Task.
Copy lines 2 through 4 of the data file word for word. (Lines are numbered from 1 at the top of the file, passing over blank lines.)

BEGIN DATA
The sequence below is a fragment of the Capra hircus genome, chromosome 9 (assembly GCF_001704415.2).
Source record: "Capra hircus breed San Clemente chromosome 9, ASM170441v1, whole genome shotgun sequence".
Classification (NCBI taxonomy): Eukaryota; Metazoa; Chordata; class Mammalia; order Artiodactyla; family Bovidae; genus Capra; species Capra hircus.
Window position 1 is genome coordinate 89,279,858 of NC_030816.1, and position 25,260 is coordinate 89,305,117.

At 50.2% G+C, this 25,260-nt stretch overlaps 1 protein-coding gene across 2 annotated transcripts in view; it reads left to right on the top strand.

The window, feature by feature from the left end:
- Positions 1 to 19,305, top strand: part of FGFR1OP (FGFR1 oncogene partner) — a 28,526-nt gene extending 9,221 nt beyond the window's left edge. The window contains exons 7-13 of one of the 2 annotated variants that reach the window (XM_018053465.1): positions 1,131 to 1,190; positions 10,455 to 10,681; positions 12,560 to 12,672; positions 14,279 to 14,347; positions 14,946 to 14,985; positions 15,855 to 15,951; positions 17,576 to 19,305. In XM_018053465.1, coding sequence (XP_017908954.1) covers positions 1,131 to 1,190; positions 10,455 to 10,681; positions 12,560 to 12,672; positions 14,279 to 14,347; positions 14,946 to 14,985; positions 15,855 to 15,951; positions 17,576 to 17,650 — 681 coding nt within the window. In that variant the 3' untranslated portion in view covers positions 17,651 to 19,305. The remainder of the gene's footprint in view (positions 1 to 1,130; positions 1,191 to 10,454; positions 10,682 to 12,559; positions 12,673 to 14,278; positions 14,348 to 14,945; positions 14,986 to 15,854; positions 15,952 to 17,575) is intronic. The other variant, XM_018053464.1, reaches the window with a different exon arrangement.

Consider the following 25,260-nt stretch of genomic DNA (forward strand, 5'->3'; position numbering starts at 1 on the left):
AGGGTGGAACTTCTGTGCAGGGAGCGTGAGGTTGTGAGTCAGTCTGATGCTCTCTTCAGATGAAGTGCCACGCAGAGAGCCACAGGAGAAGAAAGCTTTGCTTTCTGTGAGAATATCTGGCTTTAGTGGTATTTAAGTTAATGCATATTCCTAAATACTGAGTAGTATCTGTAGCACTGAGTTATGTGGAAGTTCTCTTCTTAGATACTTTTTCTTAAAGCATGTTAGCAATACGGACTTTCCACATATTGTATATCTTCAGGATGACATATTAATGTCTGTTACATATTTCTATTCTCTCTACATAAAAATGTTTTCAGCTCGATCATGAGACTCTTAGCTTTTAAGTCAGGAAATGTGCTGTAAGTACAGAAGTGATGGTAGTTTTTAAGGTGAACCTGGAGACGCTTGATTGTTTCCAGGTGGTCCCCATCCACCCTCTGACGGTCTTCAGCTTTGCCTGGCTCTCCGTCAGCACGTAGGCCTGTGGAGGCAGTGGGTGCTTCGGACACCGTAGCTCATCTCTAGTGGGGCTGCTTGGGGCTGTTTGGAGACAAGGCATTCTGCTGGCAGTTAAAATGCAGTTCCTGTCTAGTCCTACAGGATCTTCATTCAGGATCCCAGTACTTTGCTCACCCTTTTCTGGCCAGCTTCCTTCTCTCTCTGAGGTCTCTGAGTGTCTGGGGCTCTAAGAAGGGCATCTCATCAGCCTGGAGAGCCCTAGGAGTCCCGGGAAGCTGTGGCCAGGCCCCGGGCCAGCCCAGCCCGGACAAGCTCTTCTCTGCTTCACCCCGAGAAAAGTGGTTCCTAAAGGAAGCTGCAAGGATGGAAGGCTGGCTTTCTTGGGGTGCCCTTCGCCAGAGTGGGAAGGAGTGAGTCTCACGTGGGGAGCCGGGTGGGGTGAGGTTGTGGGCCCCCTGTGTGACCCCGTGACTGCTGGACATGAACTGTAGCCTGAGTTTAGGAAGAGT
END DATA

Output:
Source record: "Capra hircus breed San Clemente chromosome 9, ASM170441v1, whole genome shotgun sequence".
Classification (NCBI taxonomy): Eukaryota; Metazoa; Chordata; class Mammalia; order Artiodactyla; family Bovidae; genus Capra; species Capra hircus.
Window position 1 is genome coordinate 89,279,858 of NC_030816.1, and position 25,260 is coordinate 89,305,117.